How could we fund the training of a future IoT workforce?

According to Electronics Weekly, the BBC and more than 25 organizations are teaming up with ARM to give a million tiny computing devices for coding to every UK child in year 7. “The companies involved in the design manufacture and distribution include: ARM, Barclays, Freescale, Microsoft, Nordic Semiconductor, Samsung, Cisco, Code Club, Institution of Engineering and Technology, Open University, Python Software Foundation and element14 will design and manufacture the Micro Bit products.”

The ARM Connected Community is the largest industry ecosystem with over 1,000 partner companies. If you agree that we should be funding the training of a future workforce, then help us do research for partners with their own incentives for furthering the development of IoT skills that will enable technology for climate solutions. Leave your comments here and explore how you can Act Now to help. Perhaps you can even expand your own career or business in the process!

Learn About the Raspberry Pi online from Adafruit

raspberrypiBased in NYC, Adafruit is not just the best place to order your Raspberry Pi and related electronics. They also offer 118 guides for learning everything you need to get started with many different types of projects. Whether you’re an individual or an educational institution, you’ll find a wealth of information and you can order all the parts you’ll need for your projects from the Raspberry Pi section of the Adafruit store.

You can also watch this basic intro Raspberry Pi video from the Raspberry Pi Foundation, a registered educational charity based in the UK.

Obama’s Free Community College Proposal and IoT Training

An article in Xconomy speculates that Obama’s goals of free Community College education could be a bonanza for educational technology companies.

“Education watchers and politicos have been debating about that proposal from President Obama since he announced it early this year. Is it worth the estimated $60 billion that would be spent over 10 years by the federal government?”

Pearson Education has a workforce education unit that develops courses to help community college students prepare for exams that lead to industry-created credentials, like those offered by NCCER, a non-profit educational foundation supported by the building construction industry. The building construction industry should be looking at rehabilitating old buildings using IoT to monitor, control and optimize resource consumption and obviously plan how to incorporate more efficient resource management into new construction.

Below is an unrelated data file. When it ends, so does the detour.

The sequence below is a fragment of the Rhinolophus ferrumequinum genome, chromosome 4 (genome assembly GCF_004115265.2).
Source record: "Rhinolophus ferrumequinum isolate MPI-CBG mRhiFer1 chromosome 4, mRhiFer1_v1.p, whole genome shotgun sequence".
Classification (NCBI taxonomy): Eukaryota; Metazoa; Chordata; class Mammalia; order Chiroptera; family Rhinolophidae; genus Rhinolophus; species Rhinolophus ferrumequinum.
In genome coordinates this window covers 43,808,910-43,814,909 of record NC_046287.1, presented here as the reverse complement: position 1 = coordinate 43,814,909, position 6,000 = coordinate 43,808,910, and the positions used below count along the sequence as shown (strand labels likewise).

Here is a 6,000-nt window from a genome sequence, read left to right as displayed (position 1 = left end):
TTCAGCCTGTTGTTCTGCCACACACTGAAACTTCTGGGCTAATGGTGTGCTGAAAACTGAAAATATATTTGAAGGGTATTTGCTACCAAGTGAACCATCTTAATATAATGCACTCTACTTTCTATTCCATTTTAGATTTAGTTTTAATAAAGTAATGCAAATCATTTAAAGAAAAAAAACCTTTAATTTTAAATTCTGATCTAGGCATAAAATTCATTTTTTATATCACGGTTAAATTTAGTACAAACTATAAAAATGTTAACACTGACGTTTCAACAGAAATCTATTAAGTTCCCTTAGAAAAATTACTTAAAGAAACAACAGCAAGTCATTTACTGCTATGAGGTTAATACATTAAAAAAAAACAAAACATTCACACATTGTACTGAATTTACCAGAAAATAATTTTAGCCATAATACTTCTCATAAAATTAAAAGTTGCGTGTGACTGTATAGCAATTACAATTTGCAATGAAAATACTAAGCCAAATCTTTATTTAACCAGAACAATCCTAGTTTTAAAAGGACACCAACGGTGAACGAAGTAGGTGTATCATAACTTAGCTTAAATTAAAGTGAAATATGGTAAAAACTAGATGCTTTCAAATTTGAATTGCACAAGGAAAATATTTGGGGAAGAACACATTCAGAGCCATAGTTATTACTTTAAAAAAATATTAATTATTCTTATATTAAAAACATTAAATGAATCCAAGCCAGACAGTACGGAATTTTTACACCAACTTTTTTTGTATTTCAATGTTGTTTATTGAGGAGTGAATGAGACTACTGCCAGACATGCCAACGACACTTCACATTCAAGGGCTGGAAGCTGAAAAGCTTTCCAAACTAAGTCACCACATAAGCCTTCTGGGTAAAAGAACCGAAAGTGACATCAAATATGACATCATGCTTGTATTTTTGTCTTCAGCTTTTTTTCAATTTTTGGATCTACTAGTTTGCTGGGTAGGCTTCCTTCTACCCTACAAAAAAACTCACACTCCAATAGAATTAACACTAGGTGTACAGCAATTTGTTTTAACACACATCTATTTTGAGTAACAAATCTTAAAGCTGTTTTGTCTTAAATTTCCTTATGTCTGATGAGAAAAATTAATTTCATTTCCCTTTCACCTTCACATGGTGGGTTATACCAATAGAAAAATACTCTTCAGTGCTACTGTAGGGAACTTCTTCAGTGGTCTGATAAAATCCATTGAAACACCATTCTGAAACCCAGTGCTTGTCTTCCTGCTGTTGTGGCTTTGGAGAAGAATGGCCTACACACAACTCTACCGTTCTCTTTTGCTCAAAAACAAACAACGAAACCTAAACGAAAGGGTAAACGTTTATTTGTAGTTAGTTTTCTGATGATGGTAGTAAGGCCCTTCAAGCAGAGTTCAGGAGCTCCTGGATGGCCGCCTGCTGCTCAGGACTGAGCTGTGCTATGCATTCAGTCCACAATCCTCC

It is our belief that over next couple of decades applying IoT to solving climate issues will turn out financially cheaper than using fossil fuels, especially if you include the cost of externalities (e.g. pollution, explosions, hazardous spills). Thus, we feel that money spent on educating a new work force to apply IoT will prove to be a sound investment. We also think that the trickle up effect of more employment within productive sectors that will emerge, also will address income inequality and grow the economy to the benefit of all.

A small step for community colleges – a giant leap for new skill development

What if, as a first step, community colleges were to simply make more use of empty classrooms? From around 2002 to 2006, I ran the Ann Arbor Java Users Group and we always had our meetings at Washtenaw Community College. There was never a charge to use classroom space equipped with a projector. The assumption was that taxpayers had already paid for the facilities and the mere presence of the user group helped WCC to recruit students and maintain a great reputation in the larger community. I moved back to my home town of NYC in 2009 and was surprised to discover how difficult it is to find space for programmer user groups. If Community Colleges simply made space for technical meetups, e.g. programmer user groups, that would go a long way towards producing some very positive change.